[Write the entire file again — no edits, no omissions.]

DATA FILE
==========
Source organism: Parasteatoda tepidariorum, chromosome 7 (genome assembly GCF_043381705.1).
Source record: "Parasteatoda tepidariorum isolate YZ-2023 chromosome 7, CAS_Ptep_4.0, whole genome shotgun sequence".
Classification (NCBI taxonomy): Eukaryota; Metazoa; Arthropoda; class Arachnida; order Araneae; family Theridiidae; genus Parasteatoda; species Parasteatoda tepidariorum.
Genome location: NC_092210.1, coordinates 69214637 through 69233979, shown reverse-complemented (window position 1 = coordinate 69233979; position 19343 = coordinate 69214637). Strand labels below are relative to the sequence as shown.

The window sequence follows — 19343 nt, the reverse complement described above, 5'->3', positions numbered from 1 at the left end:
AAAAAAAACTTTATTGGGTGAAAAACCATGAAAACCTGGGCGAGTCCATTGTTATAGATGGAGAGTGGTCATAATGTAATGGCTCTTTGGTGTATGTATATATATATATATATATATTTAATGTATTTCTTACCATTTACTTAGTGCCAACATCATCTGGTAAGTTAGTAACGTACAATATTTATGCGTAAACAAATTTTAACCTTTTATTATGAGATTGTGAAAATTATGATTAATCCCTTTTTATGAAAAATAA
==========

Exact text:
Source organism: Parasteatoda tepidariorum, chromosome 7 (genome assembly GCF_043381705.1).
Source record: "Parasteatoda tepidariorum isolate YZ-2023 chromosome 7, CAS_Ptep_4.0, whole genome shotgun sequence".
Classification (NCBI taxonomy): Eukaryota; Metazoa; Arthropoda; class Arachnida; order Araneae; family Theridiidae; genus Parasteatoda; species Parasteatoda tepidariorum.
Genome location: NC_092210.1, coordinates 69214637 through 69233979, shown reverse-complemented (window position 1 = coordinate 69233979; position 19343 = coordinate 69214637). Strand labels below are relative to the sequence as shown.

The window sequence follows — 19343 nt, the reverse complement described above, 5'->3', positions numbered from 1 at the left end:
AAAAAAAACTTTATTGGGTGAAAAACCATGAAAACCTGGGCGAGTCCATTGTTATAGATGGAGAGTGGTCATAATGTAATGGCTCTTTGGTGTATGTATATATATATATATATATATTTAATGTATTTCTTACCATTTACTTAGTGCCAACATCATCTGGTAAGTTAGTAACGTACAATATTTATGCGTAAACAAATTTTAACCTTTTATTATGAGATTGTGAAAATTATGATTAATCCCTTTTTATGAAAAATAA